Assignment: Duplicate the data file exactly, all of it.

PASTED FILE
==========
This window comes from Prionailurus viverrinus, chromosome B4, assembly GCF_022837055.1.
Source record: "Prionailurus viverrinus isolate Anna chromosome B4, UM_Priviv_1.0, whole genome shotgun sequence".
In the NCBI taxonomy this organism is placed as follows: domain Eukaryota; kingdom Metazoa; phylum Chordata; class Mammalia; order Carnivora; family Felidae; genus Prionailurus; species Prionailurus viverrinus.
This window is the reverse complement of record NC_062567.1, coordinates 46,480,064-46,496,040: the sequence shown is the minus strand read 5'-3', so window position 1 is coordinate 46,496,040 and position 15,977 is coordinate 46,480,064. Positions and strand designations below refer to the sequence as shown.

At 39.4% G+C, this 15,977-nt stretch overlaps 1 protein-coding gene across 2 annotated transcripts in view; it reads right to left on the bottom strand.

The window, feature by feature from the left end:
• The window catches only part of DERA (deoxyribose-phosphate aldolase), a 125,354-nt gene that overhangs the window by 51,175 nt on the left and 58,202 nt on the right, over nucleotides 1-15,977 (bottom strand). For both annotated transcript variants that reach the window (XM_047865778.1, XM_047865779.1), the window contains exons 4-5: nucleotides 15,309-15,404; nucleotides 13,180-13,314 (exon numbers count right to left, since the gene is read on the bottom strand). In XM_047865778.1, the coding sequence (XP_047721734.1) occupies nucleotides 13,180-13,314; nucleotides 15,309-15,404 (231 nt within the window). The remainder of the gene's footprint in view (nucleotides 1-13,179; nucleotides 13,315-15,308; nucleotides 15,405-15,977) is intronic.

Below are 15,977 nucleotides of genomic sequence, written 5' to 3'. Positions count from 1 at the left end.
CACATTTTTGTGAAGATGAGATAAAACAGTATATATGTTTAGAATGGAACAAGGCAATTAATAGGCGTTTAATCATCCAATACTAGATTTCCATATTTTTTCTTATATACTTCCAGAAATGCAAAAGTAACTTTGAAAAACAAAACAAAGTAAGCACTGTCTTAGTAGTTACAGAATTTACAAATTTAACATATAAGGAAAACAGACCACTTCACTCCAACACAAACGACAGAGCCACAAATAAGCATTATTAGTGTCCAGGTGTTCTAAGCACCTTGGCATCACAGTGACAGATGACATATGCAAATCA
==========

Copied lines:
This window comes from Prionailurus viverrinus, chromosome B4, assembly GCF_022837055.1.
Source record: "Prionailurus viverrinus isolate Anna chromosome B4, UM_Priviv_1.0, whole genome shotgun sequence".
In the NCBI taxonomy this organism is placed as follows: domain Eukaryota; kingdom Metazoa; phylum Chordata; class Mammalia; order Carnivora; family Felidae; genus Prionailurus; species Prionailurus viverrinus.
This window is the reverse complement of record NC_062567.1, coordinates 46,480,064-46,496,040: the sequence shown is the minus strand read 5'-3', so window position 1 is coordinate 46,496,040 and position 15,977 is coordinate 46,480,064. Positions and strand designations below refer to the sequence as shown.

At 39.4% G+C, this 15,977-nt stretch overlaps 1 protein-coding gene across 2 annotated transcripts in view; it reads right to left on the bottom strand.

The window, feature by feature from the left end:
• The window catches only part of DERA (deoxyribose-phosphate aldolase), a 125,354-nt gene that overhangs the window by 51,175 nt on the left and 58,202 nt on the right, over nucleotides 1-15,977 (bottom strand). For both annotated transcript variants that reach the window (XM_047865778.1, XM_047865779.1), the window contains exons 4-5: nucleotides 15,309-15,404; nucleotides 13,180-13,314 (exon numbers count right to left, since the gene is read on the bottom strand). In XM_047865778.1, the coding sequence (XP_047721734.1) occupies nucleotides 13,180-13,314; nucleotides 15,309-15,404 (231 nt within the window). The remainder of the gene's footprint in view (nucleotides 1-13,179; nucleotides 13,315-15,308; nucleotides 15,405-15,977) is intronic.

Below are 15,977 nucleotides of genomic sequence, written 5' to 3'. Positions count from 1 at the left end.
CACATTTTTGTGAAGATGAGATAAAACAGTATATATGTTTAGAATGGAACAAGGCAATTAATAGGCGTTTAATCATCCAATACTAGATTTCCATATTTTTTCTTATATACTTCCAGAAATGCAAAAGTAACTTTGAAAAACAAAACAAAGTAAGCACTGTCTTAGTAGTTACAGAATTTACAAATTTAACATATAAGGAAAACAGACCACTTCACTCCAACACAAACGACAGAGCCACAAATAAGCATTATTAGTGTCCAGGTGTTCTAAGCACCTTGGCATCACAGTGACAGATGACATATGCAAATCA